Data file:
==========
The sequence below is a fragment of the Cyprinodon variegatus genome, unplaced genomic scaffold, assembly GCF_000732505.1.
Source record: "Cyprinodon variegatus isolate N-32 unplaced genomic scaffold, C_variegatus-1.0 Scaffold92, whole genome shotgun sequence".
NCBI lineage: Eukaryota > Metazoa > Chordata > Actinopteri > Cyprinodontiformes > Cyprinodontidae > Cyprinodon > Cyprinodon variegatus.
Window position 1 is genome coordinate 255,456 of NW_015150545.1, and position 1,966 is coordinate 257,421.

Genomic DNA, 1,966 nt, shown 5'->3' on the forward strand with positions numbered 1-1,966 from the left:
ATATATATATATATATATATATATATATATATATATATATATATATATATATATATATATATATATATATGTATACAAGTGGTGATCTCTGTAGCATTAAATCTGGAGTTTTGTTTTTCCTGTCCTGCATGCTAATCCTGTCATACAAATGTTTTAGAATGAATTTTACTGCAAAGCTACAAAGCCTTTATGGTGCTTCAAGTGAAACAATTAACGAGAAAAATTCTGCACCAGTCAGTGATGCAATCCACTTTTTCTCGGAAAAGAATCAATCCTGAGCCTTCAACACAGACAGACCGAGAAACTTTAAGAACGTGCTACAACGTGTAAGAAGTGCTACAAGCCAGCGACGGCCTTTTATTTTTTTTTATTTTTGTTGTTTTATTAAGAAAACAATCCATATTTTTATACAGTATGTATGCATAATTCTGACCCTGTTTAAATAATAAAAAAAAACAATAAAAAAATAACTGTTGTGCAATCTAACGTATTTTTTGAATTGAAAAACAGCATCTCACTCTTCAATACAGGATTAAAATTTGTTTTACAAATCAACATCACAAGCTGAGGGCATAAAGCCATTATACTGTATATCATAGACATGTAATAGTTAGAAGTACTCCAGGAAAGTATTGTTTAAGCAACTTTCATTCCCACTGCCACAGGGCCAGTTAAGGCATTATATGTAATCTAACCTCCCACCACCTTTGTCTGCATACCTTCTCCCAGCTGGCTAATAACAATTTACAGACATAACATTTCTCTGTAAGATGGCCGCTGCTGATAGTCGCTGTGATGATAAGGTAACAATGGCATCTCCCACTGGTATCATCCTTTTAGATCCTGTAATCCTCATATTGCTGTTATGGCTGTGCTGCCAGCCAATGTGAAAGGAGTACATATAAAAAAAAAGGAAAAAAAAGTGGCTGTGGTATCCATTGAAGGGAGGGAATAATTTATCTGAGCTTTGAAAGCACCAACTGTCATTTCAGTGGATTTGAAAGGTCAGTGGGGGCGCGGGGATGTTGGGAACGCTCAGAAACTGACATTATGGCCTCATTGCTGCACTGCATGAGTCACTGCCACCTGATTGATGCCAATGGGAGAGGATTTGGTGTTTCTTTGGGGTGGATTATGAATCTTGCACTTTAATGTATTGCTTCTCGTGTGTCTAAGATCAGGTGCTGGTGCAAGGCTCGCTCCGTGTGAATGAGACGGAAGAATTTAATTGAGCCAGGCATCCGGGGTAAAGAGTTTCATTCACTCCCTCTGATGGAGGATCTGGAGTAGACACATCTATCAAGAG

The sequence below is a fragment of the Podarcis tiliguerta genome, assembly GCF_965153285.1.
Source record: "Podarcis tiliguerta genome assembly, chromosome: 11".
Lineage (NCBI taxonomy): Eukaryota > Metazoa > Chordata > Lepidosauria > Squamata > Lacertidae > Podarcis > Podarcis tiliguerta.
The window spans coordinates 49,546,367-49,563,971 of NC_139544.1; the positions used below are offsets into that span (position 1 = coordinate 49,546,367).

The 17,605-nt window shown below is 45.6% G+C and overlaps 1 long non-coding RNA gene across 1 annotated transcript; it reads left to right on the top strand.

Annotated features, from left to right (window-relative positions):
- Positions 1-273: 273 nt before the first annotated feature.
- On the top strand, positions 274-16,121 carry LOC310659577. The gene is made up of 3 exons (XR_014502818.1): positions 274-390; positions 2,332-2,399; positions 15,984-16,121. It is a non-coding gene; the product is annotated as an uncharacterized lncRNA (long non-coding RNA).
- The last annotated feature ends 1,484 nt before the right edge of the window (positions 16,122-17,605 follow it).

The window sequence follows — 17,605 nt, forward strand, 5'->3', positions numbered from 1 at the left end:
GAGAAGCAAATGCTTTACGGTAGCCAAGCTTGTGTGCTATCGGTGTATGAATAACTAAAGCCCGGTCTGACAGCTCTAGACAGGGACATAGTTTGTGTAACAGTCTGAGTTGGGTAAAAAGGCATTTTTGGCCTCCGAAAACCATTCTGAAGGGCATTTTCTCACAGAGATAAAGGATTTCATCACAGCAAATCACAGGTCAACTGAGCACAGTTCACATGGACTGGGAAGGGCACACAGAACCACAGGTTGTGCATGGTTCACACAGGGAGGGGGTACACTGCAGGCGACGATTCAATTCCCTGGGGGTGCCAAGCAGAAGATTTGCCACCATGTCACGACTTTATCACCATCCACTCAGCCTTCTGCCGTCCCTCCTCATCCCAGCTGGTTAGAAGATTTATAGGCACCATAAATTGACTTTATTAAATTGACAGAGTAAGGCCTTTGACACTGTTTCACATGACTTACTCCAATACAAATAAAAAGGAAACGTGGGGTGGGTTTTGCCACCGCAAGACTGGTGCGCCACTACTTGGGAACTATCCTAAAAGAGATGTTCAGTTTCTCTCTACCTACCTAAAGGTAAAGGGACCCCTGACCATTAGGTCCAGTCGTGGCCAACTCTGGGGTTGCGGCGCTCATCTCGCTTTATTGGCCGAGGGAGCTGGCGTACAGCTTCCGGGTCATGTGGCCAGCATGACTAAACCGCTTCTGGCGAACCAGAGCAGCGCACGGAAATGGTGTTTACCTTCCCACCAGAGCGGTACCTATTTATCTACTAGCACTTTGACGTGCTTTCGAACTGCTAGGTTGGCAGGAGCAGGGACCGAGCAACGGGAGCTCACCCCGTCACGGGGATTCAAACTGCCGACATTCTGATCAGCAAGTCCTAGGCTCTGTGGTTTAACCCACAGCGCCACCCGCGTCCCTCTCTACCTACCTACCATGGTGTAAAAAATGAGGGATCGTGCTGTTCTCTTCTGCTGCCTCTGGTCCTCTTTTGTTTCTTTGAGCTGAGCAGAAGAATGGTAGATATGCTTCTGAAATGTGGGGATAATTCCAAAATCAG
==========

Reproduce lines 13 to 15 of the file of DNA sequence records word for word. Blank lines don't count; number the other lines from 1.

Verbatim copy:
- Positions 1-273: 273 nt before the first annotated feature.
- On the top strand, positions 274-16,121 carry LOC310659577. The gene is made up of 3 exons (XR_014502818.1): positions 274-390; positions 2,332-2,399; positions 15,984-16,121. It is a non-coding gene; the product is annotated as an uncharacterized lncRNA (long non-coding RNA).
- The last annotated feature ends 1,484 nt before the right edge of the window (positions 16,122-17,605 follow it).